By internal chronology one of the penultimate instalments in Joan Aiken’s Wolves Chronicles, Cold Shoulder Road (1995) nevertheless shares several of the thematic motifs of the preceding volumes, one of the features that helps to characterise the whole sequence. As is my practice I shall be listing and discussing these, with a certain big proviso …
Kindness overcomes all
As with her sister Dido, who’s the main protagonist in most of the previous chronicles, Is Twite is a character whose heart is in the right place. She gives most people the benefit of the doubt but is quick to spot dubious characters. Her charitable attitude is most obvious when it comes to Pye, the hostage known as the Handsel Child, who proves to be such hard work that Is is tempted more than once to give up on her.
Unfortunately she can’t save everyone, and far too many innocents are not only put in danger but fall victim to murderous smugglers the Merry Gentry during the course of the novel, making this one of the darker instalments. Above all, neither Is nor Dido are directly or indirectly involved in the injury or death of villains: these latter are quite capable of unwittingly engineering those ends for themselves, usually from happenstance or by a form of poetic justice.
Drowning and/or shipwreck
Right from The Wolves of Willoughby Chase shipwrecks and drownings, reported or otherwise, featured strongly. According to this novel Queen Henrietta’s treasure ship, the Victory, was wrecked on the Goodwin Sands in the early 17th century, providing the coins and jewellery which Is and her cousin Arun discover hidden in the tunnel from Admiral Fishskin‘s dene-hole. Then there is the 33-gun frigate Throstle, swept inland by the tidal wave and gale in January of that year, lodged in the chestnut tree near the village of Womenswold.
Luckily the Dark Diamond, the ship that brought Is and Arun to Folkestone, had been able to shelter in Poole Harbour, Dorset, during the storm. We only towards the end of the novel hear about the fate Micah Swannett, set adrift in the Channel in a sailing boat by the Merry Gentry to die from exposure or drowning. Finally, the smugglers’ ship the Merry Gentian is sunk when Fishskin’s quarter-acre garden, cunningly cantilevered over the cliffs, breaks away and crashes onto the vessel.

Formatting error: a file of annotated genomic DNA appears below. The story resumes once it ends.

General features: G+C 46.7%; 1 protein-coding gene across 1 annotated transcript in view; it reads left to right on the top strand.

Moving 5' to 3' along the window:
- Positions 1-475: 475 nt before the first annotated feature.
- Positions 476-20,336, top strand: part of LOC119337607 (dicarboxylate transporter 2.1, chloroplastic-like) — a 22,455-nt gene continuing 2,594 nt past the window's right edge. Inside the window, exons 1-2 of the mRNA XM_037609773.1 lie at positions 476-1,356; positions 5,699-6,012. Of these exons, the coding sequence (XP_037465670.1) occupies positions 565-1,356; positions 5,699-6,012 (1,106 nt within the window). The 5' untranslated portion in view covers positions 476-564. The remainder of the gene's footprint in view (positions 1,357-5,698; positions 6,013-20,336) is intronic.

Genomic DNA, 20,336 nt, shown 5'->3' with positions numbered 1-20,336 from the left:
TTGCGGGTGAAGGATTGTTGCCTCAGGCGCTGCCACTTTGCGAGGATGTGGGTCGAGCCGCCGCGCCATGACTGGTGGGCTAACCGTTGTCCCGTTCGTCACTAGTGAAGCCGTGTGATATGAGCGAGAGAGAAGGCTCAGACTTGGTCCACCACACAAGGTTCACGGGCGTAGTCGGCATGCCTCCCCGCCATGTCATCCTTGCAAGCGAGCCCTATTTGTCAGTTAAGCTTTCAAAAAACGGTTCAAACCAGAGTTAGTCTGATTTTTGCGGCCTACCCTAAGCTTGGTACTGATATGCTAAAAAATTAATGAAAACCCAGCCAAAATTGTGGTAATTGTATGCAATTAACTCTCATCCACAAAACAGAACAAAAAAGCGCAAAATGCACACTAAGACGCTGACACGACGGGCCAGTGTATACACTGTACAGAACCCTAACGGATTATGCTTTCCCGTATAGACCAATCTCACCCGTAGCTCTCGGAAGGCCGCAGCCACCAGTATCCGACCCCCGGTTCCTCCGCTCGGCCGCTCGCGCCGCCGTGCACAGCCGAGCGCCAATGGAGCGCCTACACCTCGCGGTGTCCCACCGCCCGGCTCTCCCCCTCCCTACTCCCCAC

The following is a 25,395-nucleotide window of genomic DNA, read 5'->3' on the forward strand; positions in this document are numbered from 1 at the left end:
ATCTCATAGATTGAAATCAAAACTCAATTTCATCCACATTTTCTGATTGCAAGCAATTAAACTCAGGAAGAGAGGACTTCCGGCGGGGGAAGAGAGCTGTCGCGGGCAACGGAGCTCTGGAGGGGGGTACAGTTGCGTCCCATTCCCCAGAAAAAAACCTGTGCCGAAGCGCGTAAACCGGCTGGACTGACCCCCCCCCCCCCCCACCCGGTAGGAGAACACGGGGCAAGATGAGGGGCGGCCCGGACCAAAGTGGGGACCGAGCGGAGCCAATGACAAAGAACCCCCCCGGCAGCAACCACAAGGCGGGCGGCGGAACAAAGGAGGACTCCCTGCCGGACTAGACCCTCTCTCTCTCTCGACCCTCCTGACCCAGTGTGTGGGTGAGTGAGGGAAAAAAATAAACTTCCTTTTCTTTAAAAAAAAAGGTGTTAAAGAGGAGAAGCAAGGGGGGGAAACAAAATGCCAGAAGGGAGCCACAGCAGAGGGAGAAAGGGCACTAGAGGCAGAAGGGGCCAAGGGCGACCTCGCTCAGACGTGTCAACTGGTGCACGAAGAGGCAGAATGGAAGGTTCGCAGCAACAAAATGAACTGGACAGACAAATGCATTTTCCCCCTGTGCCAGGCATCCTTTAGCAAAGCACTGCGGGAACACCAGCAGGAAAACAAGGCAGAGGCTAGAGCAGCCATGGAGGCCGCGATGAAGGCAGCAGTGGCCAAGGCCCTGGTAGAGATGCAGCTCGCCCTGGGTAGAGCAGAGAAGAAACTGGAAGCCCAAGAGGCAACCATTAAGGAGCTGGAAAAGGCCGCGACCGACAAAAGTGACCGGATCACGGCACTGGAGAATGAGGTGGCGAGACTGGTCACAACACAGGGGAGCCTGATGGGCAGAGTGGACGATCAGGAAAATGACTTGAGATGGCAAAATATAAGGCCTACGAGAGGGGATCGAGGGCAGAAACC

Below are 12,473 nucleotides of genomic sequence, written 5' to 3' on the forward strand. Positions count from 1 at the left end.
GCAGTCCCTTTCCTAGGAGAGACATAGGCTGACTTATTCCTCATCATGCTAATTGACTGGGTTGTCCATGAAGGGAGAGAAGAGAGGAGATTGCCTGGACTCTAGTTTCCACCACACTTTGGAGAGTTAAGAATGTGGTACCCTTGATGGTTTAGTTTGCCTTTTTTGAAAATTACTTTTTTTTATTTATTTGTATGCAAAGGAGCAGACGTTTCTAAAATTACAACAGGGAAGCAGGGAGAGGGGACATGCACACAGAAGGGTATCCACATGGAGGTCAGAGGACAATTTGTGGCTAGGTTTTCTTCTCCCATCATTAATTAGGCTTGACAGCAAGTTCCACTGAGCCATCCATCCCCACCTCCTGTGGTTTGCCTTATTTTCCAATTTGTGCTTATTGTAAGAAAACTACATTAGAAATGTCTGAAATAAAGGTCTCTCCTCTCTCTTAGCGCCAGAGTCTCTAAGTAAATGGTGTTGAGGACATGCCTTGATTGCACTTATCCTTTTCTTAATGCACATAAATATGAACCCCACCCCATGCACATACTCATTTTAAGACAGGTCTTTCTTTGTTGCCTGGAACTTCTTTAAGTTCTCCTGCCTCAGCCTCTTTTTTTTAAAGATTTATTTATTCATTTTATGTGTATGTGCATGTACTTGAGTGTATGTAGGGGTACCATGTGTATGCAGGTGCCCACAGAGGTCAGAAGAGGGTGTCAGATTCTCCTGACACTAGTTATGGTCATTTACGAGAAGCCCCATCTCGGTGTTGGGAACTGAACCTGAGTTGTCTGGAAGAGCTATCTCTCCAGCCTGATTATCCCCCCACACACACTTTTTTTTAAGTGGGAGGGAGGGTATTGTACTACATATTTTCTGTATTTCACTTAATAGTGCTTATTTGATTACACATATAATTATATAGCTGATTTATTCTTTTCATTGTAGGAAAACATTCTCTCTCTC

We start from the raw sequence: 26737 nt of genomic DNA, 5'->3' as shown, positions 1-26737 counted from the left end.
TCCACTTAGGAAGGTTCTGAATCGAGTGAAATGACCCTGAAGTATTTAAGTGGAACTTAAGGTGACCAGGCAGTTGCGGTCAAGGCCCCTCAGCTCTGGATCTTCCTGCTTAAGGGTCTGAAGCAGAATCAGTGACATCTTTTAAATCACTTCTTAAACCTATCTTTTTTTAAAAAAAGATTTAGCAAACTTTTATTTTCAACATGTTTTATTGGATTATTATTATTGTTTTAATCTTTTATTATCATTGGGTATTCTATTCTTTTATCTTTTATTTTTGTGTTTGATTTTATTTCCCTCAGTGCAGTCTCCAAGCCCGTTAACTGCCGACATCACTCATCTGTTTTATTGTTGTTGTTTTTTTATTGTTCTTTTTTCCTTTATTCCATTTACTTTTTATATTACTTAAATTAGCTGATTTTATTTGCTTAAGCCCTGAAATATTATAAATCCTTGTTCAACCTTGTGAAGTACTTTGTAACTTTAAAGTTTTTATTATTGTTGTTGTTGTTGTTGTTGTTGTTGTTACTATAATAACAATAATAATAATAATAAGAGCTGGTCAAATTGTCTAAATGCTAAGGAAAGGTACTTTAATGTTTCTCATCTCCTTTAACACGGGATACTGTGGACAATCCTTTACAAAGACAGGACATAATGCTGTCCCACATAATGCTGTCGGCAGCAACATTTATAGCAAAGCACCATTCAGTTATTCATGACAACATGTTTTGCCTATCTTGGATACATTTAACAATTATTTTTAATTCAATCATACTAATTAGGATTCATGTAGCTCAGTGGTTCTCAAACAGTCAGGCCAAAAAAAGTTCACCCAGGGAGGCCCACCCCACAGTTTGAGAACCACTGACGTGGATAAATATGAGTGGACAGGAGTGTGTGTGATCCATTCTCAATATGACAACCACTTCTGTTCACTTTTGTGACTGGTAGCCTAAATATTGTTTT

This novel is no exception when it comes to featuring an underground sequence. Here it takes two forms: Is and Arun are trapped by Fishskin in a chalkpit or dene-hole; and later Arun and his mother are transported through the Channel tunnel to France, walking back the twenty-plus miles overnight. (The real Channel Tunnel was opened in 1994, the year before Cold Shoulder Road was published. The year after, in August 1996, Folkestone suffered a ‘1 in 600 years’ flood in the Foord Valley, not too far from the Folkestone entrance to the Tunnel.)
Escape from the Four Elements
The four elements of antiquity were earth, air, fire and water, and the Chronicles often feature escape from two or more of these during the course of the story. Interestingly, the church of St Margaret of Antioch, Womenswold, is dedicated to a saint who legend says came away unscathed from some of these elements: refusing to renounce her faith, she escaped from a burning pyre as well as a cauldron of boiling water, and when cast into prison she also freed herself from a dragon which had swallowed her.
Is and Arun in their turn get free from the ancient elements, whether from imprisonment underground in a chalkpit, or from a fiery explosion which sends the Throstle at Womenswold flying through the air, only to crash onto a cromlech they were heading towards; they even survive a journey under the waters of the Channel, though without getting wet.